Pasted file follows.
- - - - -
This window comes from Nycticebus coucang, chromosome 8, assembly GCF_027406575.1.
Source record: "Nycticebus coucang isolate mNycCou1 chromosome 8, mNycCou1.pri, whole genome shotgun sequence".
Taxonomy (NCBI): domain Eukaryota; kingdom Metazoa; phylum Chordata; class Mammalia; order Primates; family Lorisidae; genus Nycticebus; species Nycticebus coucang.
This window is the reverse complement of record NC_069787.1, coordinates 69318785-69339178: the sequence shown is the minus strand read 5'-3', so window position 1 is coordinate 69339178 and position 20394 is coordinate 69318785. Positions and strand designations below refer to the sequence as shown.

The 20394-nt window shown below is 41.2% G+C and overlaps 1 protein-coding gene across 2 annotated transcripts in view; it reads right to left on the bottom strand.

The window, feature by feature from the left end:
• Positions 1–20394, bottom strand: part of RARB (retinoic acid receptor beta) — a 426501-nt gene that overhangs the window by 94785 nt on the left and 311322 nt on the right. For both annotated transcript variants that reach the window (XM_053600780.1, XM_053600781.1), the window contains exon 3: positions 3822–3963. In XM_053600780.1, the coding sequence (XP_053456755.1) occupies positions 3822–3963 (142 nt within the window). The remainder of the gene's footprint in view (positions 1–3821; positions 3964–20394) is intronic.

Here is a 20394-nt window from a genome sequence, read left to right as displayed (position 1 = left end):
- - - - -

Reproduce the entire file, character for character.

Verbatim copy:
This window comes from Nycticebus coucang, chromosome 8, assembly GCF_027406575.1.
Source record: "Nycticebus coucang isolate mNycCou1 chromosome 8, mNycCou1.pri, whole genome shotgun sequence".
Taxonomy (NCBI): domain Eukaryota; kingdom Metazoa; phylum Chordata; class Mammalia; order Primates; family Lorisidae; genus Nycticebus; species Nycticebus coucang.
This window is the reverse complement of record NC_069787.1, coordinates 69318785-69339178: the sequence shown is the minus strand read 5'-3', so window position 1 is coordinate 69339178 and position 20394 is coordinate 69318785. Positions and strand designations below refer to the sequence as shown.

The 20394-nt window shown below is 41.2% G+C and overlaps 1 protein-coding gene across 2 annotated transcripts in view; it reads right to left on the bottom strand.

The window, feature by feature from the left end:
• Positions 1–20394, bottom strand: part of RARB (retinoic acid receptor beta) — a 426501-nt gene that overhangs the window by 94785 nt on the left and 311322 nt on the right. For both annotated transcript variants that reach the window (XM_053600780.1, XM_053600781.1), the window contains exon 3: positions 3822–3963. In XM_053600780.1, the coding sequence (XP_053456755.1) occupies positions 3822–3963 (142 nt within the window). The remainder of the gene's footprint in view (positions 1–3821; positions 3964–20394) is intronic.

Here is a 20394-nt window from a genome sequence, read left to right as displayed (position 1 = left end):